A new country brings with it many challenges in every day life. But as we are discovering whenever we visit the market, a new country holds many mysteries too.

On most days, when we visit the market, there is an item that we wonder, “What is that?” And while we have enough Tetun to ask the question, we don’t usually understand the answer we are given, so we are left with three options… live with the curiosity, ask someone who speaks English what the items are, or buy it, taste it and see!

So we thought for this week’s journey into life and culture in Timor, we would show you some of the items we have curiously pondered over! Let us know if you have tried them or if you have any more information for us!

jambu small

fruit picking smallMystery 1.

This is fruit we have seen growing on trees nearby and being sold by children at their gates. We then discovered it on the tree in our front yard. The neighbour’s kids call it Jambu and Sam helped knock some from the tree over the weekend so we too could taste it. Tastes a bit like a nashi pear really.

dried fruit stick small

Mystery 2.

This dried fruit, we think, has had Sam intrigued from our first market trip. It is a fruit dried on a stick and is sold at many locations. Sam spent his pocket money one day to taste it and see what it was like. The dried objects are as hard as rocks, as taste a lot like nothing. We tried sucking them to see if they would soften, but with no success. In the end, we gave the rest of the stick to the neighbours, who accepted it very happily. What did we do wrong? Any ideas anyone?


mystery item small


Mystery 3.

Another mystery item we have seen are these orange chip like items. They seem to be laid out and drying in the sun, but look like they are plasticy Pringles. No idea what these are, or what they are for!

Soursop small

Mystery 4.

An item we have been able to ask about, identify and enjoy has been soursop. A yummy asian fruit, with great big black seeds to spit out. We haven’t yet mastered how to know when they are ripe, as we seem to buy under ripe or rotten ones, but we will keep trying. We have been told they make a great ice cream too. Mmmmmm.

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Mystery 5.

Mystery white squishy substance in a plastic bag! Any ideas? Our best guess is tofu!


Sunday lunch 450 small

Mystery 6.

Last weekend was a holiday weekend here in Dili. Everywhere on the street corners, we saw these bundles made of leaves. We were curious about what was inside them, and even tried taking photos of them as we drove around the round about. Guaranteed way to get blurry photos every time. However, when we went out for lunch on Sunday we were surprised to see these cool little leaf containers on our plates. Opening them up, we found they were actually holding our rice to go with our lunch! Such an artistic way to present your food, much nicer then plastic containers! It seems a shame to rip them open to eat your food.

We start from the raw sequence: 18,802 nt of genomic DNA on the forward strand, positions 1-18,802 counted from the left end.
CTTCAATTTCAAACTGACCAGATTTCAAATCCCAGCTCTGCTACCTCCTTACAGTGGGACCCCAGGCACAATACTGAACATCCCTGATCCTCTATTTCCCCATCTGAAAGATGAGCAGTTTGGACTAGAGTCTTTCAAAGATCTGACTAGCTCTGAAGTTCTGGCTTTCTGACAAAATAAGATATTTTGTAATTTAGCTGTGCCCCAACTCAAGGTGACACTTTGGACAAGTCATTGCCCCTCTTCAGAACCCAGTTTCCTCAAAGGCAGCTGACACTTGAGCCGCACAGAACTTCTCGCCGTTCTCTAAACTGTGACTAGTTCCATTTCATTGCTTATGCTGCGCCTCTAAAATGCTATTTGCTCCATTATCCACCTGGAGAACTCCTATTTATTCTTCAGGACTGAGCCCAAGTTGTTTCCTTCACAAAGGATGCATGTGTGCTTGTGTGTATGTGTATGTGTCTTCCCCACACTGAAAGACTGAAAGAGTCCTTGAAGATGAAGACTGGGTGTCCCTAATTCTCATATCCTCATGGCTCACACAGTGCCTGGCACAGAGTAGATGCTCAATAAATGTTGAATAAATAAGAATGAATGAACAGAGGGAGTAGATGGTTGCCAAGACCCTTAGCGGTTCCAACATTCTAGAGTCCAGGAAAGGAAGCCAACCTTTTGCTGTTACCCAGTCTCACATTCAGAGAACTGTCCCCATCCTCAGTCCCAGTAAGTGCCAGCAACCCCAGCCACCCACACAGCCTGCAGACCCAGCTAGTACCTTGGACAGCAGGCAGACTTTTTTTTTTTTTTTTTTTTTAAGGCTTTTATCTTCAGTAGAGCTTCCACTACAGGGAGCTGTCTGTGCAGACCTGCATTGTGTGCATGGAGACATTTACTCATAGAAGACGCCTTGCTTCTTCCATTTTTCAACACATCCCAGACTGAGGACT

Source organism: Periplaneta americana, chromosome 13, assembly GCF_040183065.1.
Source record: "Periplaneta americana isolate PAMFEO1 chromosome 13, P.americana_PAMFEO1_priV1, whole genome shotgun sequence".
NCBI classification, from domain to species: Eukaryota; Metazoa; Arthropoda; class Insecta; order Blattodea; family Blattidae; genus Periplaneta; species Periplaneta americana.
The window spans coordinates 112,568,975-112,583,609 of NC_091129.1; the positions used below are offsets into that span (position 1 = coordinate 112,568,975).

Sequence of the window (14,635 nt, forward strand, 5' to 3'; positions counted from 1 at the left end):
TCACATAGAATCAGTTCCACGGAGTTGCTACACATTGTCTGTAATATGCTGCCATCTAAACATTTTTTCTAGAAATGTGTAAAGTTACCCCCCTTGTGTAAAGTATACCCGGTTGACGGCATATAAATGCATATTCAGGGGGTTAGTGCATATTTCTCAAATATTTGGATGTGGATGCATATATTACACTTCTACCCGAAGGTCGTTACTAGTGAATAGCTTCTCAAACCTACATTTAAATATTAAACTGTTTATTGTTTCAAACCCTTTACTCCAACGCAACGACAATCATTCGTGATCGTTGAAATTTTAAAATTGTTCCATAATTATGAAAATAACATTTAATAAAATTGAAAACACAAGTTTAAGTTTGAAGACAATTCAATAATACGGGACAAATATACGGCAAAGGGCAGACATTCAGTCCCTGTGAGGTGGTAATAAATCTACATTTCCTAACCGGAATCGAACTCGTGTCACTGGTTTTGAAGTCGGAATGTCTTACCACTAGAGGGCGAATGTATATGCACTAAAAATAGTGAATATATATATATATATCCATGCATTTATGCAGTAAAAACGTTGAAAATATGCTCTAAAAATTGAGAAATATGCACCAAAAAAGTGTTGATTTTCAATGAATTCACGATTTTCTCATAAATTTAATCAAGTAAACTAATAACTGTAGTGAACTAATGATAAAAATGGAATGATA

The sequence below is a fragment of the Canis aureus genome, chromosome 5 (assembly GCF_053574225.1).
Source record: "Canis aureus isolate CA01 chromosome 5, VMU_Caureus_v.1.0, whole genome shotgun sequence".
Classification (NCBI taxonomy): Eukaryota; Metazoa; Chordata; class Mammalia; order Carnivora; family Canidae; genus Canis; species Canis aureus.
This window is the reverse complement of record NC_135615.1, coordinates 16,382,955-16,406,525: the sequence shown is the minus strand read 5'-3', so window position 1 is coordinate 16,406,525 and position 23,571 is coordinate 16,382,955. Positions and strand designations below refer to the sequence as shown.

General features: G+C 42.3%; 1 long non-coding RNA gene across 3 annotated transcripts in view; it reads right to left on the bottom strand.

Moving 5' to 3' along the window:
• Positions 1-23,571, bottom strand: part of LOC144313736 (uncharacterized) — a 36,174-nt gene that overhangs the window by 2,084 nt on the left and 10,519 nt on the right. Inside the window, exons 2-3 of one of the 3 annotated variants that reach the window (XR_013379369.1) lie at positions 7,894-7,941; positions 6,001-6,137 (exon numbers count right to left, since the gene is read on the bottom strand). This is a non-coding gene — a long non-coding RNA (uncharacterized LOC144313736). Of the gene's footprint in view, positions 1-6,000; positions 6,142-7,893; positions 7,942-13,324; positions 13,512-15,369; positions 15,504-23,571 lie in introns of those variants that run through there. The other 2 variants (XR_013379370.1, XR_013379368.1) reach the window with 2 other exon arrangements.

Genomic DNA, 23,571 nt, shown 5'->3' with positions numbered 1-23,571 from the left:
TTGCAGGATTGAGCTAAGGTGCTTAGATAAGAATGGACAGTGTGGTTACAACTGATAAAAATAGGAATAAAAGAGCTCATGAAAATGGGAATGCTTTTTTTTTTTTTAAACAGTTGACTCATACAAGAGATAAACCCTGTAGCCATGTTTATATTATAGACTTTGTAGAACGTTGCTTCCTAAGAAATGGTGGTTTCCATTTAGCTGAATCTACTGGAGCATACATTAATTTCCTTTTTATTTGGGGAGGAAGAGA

Food sellers small

Mystery 7.

We have mentioned before that many young men have moveable stalls who often walk past our gate selling mysterious items. They have a bike horn they honk loudly to attract attention. I always feel bad that i haven’t bought anything from one of these stalls yet, so yesterday as lunchtime approached and i had no idea what to make, the moment arrived. As the man with a stall honked his way past our gate, i asked Jason, who is always up for a challenge, to go and see what they were selling. He returned with something on a stick, it was some kind of meat, but a little squishy and unusual in its smell and texture. The neighbour kids who were playing in our yard, agreed with Jason’s hen impersonations, that yes he was eating chicken, but we weren’t so sure.

snake small

Mystery 8.

The final mysterious item, is another we found lying out in the sun one day. I loved the colours of the edges and wondered what it was. A group of teenagers were nearby and as they asked me questions for their english class, i asked them what this was. Their answer surprised me, “Snake!” they said. My face must have shown my disbelief in their answer, so i proceeded into a game of charades to confirm their answer. Yes charades is a popular game here as it can sometimes be your only means of communication when you left your tetun dictionary at home. They were adamant it is snake, but i still have my doubts! Can anyone enlighten me on the truth?